Don’t Be Afraid to Ask

by on October 11, 2017

Don’t Be Afraid to Ask

I recently attended an international conference of fellow coaching professionals in Washington D.C. The event was an opportunity for each attendee to re-energize themselves in terms of their knowledge and add to the tools they would have to share with their clients.

The keynote speaker for the event was Hal Gregersen, the Executive Director of the Leadership Center at Massachusetts Institute of Technology. Many of Mr. Gregersen’s clients are the executives of Fortune 500 companies. He shared with the group that the biggest fear that many of these executives have is that those that report to them look to shield them from bad news. The higher a person’s rank in an organization, the less likely they are to know what is really going on in that organization. Then when something does go wrong that organization is usually scrambling to correct the problem.

Mr. Gregersen went on to encourage the group to be like children. Children are naturally curious individuals. They ask questions to learn, and will not stop asking questions until they fully understand how something works or why it is done a certain way. They are not afraid to ask questions, to appear as if they do not know. In fact, Mr. Gregersen shared with us that the bigger fear we should have, and is one that the Fortune 500 executives live with consistently is “we don’t know what it is that we don’t know.”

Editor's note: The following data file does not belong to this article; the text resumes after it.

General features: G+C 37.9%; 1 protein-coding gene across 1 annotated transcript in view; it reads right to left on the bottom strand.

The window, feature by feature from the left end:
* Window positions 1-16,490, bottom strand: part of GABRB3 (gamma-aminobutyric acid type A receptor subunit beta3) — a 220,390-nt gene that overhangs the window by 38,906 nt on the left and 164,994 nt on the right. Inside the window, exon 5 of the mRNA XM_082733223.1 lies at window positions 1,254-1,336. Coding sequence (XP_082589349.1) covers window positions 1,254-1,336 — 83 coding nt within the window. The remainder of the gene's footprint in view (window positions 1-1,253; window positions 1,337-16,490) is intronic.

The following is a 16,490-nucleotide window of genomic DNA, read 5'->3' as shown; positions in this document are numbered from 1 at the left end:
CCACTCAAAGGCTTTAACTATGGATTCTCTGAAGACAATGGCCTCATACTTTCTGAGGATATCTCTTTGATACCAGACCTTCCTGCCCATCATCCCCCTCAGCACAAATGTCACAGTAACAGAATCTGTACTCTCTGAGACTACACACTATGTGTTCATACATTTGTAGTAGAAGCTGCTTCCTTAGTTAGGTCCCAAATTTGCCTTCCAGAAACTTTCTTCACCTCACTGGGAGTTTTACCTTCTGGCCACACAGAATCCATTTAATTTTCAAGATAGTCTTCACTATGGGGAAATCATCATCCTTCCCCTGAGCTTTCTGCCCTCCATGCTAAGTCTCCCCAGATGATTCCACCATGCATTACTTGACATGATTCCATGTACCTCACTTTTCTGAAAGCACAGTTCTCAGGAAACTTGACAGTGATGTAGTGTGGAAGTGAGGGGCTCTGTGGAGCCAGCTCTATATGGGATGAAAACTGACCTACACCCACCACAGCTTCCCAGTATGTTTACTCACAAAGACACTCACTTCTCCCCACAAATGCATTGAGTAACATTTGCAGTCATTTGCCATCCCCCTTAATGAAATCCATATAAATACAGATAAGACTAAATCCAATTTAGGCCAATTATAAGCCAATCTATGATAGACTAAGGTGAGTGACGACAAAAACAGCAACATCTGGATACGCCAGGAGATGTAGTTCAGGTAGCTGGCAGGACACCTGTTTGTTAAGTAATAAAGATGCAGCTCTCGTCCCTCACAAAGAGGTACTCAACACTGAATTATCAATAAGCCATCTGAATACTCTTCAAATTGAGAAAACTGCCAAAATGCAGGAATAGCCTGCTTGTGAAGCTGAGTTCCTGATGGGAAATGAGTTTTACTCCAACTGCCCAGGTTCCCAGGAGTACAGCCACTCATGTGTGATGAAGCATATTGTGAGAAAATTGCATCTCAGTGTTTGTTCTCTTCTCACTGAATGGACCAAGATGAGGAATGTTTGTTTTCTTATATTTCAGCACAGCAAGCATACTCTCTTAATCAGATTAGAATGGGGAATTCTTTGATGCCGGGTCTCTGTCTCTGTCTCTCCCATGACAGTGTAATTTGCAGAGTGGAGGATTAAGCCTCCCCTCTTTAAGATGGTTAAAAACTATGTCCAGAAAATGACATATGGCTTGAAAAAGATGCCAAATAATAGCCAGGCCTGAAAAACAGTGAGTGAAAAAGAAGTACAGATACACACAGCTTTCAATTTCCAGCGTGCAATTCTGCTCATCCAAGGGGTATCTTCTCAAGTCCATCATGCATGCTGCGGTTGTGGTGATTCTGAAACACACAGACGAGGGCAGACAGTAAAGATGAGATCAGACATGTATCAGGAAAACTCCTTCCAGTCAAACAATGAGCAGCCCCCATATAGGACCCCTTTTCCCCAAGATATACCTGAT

While the context of Mr. Gregersen’s talk was in relation to corporate executives, he challenged the group to expand that to their client base. In doing so with my client base, which is for the most part those either searching for new employment, or moving from their current employment to another line of work, I absolutely agree that this is one of the greatest challenges I face with them. I often introduce the Job Search Strategy process as a Five Step process. In each of the steps there are unknowns. Assessment, by its very definition is the searcher learning more about who they are and what they are about. The research phase is one of both learning about industries, companies, etc., by look-up research and speaking to others. The targeting phase is one where one will look to gain some definition around the types of work, industries and locations where they will work. A really strong Interview process is a fact finding session FOR BOTH PARTIES. And, during Follow-Up, especially for the job applicant, there are questions around such topics as, do they need more information from me, what did they think of me as a candidate, and what is taking them (the hiring company) so long to make a decision?

One of the earliest skills a coach learns is to be a question asker. Better yet, a coach is taught to be an asker of “open ended questions,” which others cannot answer just “yes” or “no.” Additionally, a coach trainee learns they must discipline themselves to not believe they already have the answer even before they ask the question.

Not knowing the answer to something is not anything of which to be ashamed. In fact, with the ever expanding pace that information comes to us in today’s world, it is just about impossible for any person to know the answer to everything. However, even with that increased speed of information availability, there is no limit to the questions each of us can ask about those topics, people or situations that interest us. We may not want to know or need to know about everything in the world that comes our way. But, for those things we are really committed and passionate to, open yourself up to asking continually to learn more about that subject. You may be surprised as to what you learn.

Share and Enjoy:
  • Print
  • Digg
  • del.icio.us
  • Facebook
  • Google Bookmarks
  • FriendFeed
  • LinkedIn
  • Posterous
  • StumbleUpon
  • Technorati

Leave a Comment

Previous post: